The dress rehearsal is complete, spring is preparing to turn on the lights, and within a few weeks the curtains will go up on the Chicago Botanic Garden’s newest shoreline restoration—the North Lake.
According to Bob Kirschner, Woman’s Board Curator of Aquatic Plant and Urban Lake Studies, the project that began in 2010 will come to full fruition this year.
“One of the most important details is the maintenance and management after it is installed,” he said.
Since the restored North Lake was dedicated in September 2012, its 120,000 native plantings have been busy growing their roots as far as 6 feet deep into the soil, trying to establish themselves in their new home. The process has been all the more tenuous due to the barrage of extreme weather during that time, from droughts to floods to the deep freeze.
“The first few years after a large project is installed, we’re out there babying the native plants as much as we can because these plants are serving an engineering function,” said Kirschner, who explained that plant roots play an integral role in the long-term stability of the shoreline and are essential to the success of the entire restoration.
The Garden’s lakes were rough around the edges when Kirschner arrived 15 years ago. Wrapped in 60 acres of water, the land was eroding where it met the lakes.
Although the Garden could have surrounded the shores with commonly used barriers such as boulders or sheet piling, Kirschner advocated another route.
“We’re using much more naturalized approaches,” he explained. “They are taking the place of conventional, structural approaches.”
Why? In the long run, the shoreline becomes relatively self-sustaining. In addition to preventing erosion, it offers habitat for native wildlife such as waterfowl and turtles, and filters water to help keep it clean. When the plants flower, a shiny bow of blooms wraps all of those benefits up in a neat package.
For many Garden visitors, a stop at the shoreline is inspirational. “We’re trying to help them visualize that native landscapes can be created within an urban context to be both beautiful and ecologically functional at the same time,” said Kirschner, who counts on the attractive appearance of the plantings to open conversations about restoration, and how individuals can generate similar results. “When thoughtfully designed, you can have both the ecology and the aesthetics,” he added.
It was this concept of incorporating the art and science of restoration in a public setting that brought him to the Garden in the first place, after more than 20 years as an aquatic ecologist with Chicago’s regional planning commission.
Kirschner, who is also the Garden’s director of restoration ecology, has managed six Garden shoreline restorations incorporating a half-million native plants.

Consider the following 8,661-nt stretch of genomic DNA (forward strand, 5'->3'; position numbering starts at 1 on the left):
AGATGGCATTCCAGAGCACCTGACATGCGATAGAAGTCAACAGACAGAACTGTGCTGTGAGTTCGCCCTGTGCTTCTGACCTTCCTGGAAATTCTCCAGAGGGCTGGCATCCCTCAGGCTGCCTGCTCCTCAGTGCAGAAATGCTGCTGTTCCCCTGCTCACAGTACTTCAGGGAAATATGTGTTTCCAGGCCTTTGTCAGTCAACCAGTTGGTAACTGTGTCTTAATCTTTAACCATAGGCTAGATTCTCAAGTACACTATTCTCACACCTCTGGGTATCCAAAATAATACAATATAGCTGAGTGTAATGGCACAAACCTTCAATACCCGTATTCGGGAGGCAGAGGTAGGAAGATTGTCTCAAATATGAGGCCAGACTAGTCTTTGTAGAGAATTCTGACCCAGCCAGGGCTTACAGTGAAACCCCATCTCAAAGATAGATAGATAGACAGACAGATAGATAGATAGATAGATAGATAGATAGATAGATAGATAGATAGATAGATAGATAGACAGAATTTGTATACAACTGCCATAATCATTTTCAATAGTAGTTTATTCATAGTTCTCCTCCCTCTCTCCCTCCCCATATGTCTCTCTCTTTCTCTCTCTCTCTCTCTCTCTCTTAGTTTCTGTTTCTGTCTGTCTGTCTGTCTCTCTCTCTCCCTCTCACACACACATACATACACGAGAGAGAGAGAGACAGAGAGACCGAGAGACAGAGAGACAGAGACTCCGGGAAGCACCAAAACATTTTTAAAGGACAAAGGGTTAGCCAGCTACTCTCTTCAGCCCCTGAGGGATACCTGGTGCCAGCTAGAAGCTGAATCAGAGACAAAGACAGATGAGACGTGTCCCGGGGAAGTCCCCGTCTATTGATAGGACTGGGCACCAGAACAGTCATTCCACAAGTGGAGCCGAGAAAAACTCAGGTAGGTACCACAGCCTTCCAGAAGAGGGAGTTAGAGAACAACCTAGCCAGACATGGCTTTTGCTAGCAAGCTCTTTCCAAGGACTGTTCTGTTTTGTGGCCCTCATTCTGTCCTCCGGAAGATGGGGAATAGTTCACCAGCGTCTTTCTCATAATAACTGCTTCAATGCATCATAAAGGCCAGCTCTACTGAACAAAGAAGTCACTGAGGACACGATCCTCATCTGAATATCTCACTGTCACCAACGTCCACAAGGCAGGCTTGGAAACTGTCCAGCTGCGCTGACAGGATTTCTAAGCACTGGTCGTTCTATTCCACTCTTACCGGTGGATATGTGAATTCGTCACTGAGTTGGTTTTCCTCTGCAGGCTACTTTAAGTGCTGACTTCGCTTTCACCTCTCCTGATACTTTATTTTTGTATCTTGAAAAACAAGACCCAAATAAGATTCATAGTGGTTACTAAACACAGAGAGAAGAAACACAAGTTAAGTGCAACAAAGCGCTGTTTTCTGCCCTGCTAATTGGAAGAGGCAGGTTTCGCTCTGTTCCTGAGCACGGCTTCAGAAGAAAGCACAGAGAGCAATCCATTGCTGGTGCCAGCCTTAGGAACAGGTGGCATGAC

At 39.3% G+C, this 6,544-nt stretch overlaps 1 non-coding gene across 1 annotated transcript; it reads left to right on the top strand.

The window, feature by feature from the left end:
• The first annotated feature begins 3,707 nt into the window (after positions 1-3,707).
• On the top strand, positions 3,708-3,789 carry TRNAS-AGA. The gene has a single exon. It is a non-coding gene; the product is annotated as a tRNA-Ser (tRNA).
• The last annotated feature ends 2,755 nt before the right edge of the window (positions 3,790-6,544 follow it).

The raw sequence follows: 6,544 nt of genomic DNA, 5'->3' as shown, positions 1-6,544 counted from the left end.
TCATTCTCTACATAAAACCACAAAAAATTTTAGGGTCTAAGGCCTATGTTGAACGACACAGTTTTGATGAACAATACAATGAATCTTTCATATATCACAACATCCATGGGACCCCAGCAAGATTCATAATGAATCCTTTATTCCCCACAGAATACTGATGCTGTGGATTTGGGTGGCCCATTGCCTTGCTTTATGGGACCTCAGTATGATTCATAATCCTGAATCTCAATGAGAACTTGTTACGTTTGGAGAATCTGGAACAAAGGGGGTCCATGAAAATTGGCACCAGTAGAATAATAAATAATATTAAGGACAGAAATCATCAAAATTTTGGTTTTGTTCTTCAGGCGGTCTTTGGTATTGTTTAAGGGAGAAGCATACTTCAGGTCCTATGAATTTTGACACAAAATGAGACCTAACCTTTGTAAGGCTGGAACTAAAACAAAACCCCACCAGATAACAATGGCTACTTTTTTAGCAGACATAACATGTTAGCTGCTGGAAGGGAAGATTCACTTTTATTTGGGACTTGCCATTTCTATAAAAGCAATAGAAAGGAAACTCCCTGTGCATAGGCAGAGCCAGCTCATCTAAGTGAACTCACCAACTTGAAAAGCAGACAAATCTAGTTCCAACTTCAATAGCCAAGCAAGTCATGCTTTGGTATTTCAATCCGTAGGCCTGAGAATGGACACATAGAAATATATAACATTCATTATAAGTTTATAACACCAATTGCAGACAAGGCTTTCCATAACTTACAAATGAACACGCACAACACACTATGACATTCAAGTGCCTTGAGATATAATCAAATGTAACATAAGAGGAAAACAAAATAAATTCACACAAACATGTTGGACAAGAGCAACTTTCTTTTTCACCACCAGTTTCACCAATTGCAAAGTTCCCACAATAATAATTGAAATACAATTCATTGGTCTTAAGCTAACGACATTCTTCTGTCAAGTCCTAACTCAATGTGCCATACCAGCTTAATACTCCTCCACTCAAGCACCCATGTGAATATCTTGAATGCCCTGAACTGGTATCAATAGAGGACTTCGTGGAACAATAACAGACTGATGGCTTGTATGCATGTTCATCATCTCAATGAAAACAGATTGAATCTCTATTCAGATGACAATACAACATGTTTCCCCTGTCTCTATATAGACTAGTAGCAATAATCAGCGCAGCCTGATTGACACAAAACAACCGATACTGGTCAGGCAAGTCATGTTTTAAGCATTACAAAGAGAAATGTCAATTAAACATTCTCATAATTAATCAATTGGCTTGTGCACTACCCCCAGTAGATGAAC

He and his team know where all of the plants are, and they track them over time to identify those best suited for urban shoreline conditions. His favorites include sweet flag (Acorus americanus), common lake sedge (Carex lacustris), swamp loosestrife (Decodon verticillatus), and blue flag iris (Iris virginica). Perhaps the most exciting of them all is marsh marigold (Caltha palustris), the first shoreline plant to bloom each spring.
Natural areas comprise 225 of the Garden’s 385 acres.
According to Kirschner, the Garden’s hybrid approach to shoreline restoration, which incorporates ecological function and aesthetic plantings, is unique. “Part of our mission as environmental scientists is finding a way to make our work relevant and valued by as much of the public as we can reach,” he said. “It’s emotional for me because I believe so strongly in it, and that this is a path to increase ecologically sensitive landscape values within American culture.”
The North Lake was his last major shoreline restoration for the time being. He is looking forward to taking a breath of fresh air and enjoying the show this spring. “It should be really interesting to watch how this year progresses,” he said. Because the long winter may mean a compressed spring, he said the blooms could be that much more intense once they begin in about May. “Every day when we come to the Garden, the plants will be noticeably bigger than they were the day before,” he anticipated.
When Kirschner finds a moment for reflection, he wanders over to the Waterfall Garden, where he enjoys serenity in the sound of the rushing waters, and walking the two staircases that invite discovery along the way.
©2014 Chicago Botanic Garden and my.chicagobotanic.org